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Trinity Lutheran College

General Entry

The establishment of Trinity Lutheran College, at Round Rock, was planned at the Kansas Conference of the Augustana Lutheran Synod in 1904, when representatives of the Austin District were organized into a temporary school board. Stamford and Round Rock competed for location of the school, and Round Rock was chosen after it offered fourteen lots, a cash bonus, and a well, and the International-Great Northern Railroad agreed to ship building materials at half price. On July 13, 1905, the building's cornerstone was laid. J. A. Stamline was elected president, and October 2, 1906, was set as opening day. The school opened with four faculty members and an initial enrollment of forty-eight students in the academy and eleven in the music department. The enrollment totaled ninety-six the first year, seventy-six the second, and eighty-four the third. J. Alfred Anderson became the second president in 1909 and was succeeded by Theodore Seashore in 1914. Despite a drop in enrollment during World War I, Seashore succeeded in making the school solvent and, in 1920, in securing its accrediting by the state department of education. By 1921, however, the enrollment had dropped to forty-six, and the regents doubted that they could continue to maintain the school. A movement to transfer the institution to Austin was voted down in 1923. Stamline and Oscar Nelson served as ad interim presidents until October 11, 1923, when H. A. Alden became president under a new organization of the Texas Lutheran Conference. Alden's efforts to expand the school into a junior college were approved by the conference in 1925 and by the state department in 1926, but by 1928 the enrollment had dropped to thirty, the school was in debt, and the building needed repair. Though grants from the Augustana Synod in 1928 helped temporarily, the enrollment was only forty-seven, and in 1929 the school was merged with Texas Lutheran College at Seguin.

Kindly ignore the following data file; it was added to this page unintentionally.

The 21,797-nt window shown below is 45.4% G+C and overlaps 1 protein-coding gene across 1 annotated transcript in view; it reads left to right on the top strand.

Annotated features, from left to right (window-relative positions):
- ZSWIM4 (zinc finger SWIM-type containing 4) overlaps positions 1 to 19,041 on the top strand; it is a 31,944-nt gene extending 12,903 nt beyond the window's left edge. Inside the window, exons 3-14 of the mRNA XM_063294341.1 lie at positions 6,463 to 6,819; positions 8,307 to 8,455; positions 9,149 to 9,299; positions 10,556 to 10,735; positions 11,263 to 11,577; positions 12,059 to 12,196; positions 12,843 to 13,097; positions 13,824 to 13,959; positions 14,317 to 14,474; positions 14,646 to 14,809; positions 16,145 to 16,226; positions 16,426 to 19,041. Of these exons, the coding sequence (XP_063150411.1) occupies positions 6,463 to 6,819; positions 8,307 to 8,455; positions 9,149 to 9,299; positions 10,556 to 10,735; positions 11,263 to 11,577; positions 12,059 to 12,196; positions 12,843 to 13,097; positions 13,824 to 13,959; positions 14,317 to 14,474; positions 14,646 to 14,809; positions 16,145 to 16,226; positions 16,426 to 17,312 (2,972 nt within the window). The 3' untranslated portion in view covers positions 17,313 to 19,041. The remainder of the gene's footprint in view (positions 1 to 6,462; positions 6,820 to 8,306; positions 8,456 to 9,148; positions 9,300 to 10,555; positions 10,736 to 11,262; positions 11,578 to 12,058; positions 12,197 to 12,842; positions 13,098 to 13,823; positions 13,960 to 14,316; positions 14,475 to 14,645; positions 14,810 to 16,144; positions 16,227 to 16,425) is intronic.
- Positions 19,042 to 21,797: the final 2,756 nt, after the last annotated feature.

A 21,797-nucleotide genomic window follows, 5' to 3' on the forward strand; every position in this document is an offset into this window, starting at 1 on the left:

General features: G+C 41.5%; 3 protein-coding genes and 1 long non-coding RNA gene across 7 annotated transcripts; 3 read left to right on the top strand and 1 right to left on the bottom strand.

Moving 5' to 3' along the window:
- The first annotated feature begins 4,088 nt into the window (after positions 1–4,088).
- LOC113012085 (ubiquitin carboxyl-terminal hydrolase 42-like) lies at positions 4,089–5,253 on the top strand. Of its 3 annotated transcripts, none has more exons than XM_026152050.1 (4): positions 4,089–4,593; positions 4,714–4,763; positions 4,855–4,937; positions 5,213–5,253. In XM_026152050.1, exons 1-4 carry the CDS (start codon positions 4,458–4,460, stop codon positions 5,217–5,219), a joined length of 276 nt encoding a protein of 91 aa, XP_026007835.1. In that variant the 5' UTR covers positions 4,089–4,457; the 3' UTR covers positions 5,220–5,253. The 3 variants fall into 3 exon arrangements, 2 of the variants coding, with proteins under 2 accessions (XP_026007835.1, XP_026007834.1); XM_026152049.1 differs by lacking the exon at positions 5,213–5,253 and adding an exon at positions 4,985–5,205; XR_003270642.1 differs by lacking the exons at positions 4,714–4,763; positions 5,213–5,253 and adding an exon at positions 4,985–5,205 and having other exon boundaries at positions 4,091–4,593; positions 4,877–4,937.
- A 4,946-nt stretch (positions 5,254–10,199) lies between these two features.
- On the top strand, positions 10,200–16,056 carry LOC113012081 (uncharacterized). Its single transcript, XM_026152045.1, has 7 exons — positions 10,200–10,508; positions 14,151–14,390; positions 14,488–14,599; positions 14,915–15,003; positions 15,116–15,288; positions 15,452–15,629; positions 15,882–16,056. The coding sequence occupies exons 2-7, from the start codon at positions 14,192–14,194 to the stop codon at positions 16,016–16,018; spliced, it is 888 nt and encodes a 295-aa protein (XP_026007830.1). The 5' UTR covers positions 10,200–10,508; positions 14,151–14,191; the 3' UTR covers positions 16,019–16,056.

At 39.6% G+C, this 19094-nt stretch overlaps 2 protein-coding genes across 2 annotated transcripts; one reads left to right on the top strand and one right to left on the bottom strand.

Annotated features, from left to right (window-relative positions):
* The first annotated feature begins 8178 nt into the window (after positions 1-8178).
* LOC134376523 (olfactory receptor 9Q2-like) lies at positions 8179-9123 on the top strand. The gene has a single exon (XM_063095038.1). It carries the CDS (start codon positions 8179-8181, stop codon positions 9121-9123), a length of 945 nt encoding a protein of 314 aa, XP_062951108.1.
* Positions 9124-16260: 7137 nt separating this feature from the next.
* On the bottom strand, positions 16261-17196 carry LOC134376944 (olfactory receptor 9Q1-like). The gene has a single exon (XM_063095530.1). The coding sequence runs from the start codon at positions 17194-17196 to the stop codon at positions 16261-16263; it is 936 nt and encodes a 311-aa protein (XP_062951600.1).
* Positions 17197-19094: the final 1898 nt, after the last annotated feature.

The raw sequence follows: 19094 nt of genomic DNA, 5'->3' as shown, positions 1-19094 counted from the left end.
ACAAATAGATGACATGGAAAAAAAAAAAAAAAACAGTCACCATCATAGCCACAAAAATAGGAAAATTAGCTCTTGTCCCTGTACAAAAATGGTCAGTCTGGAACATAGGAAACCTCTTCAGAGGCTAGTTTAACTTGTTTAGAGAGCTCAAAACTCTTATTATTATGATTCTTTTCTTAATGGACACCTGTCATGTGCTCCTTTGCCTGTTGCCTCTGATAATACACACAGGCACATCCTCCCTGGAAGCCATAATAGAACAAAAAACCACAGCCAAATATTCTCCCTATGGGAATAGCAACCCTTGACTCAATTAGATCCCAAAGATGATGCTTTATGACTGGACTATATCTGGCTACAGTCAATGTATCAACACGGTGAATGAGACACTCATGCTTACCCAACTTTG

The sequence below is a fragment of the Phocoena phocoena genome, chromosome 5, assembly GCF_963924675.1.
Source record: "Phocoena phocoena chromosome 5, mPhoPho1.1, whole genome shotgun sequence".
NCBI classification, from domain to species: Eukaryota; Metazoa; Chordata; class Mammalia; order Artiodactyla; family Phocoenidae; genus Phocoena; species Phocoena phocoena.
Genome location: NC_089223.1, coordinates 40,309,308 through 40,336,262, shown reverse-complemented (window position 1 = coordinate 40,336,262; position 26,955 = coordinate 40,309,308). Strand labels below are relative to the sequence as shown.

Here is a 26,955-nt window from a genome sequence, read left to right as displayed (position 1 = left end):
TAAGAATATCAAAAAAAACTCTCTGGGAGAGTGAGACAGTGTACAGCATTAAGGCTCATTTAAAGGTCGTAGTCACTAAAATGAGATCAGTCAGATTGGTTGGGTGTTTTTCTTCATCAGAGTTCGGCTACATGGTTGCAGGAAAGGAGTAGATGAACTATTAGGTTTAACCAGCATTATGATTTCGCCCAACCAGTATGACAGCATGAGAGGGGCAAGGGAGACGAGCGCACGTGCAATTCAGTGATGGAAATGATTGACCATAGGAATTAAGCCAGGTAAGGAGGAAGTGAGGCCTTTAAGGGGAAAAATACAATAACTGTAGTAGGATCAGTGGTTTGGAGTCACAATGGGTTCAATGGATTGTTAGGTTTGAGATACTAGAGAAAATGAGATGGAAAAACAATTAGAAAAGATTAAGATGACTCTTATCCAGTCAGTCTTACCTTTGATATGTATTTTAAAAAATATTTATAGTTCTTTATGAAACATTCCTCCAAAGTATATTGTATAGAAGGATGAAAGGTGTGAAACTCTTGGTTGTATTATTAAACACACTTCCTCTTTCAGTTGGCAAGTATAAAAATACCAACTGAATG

H. C. Alden, The Evangelical Lutheran Trinity College of Round Rock, Texas (M.A. thesis, University of Texas, 1929).


  • Education
  • Defunct Colleges and Universities
  • Religion
  • Lutheran

The following, adapted from the Chicago Manual of Style, 15th edition, is the preferred citation for this entry.

Anonymous, “Trinity Lutheran College,” Handbook of Texas Online, accessed January 17, 2021,

Published by the Texas State Historical Association.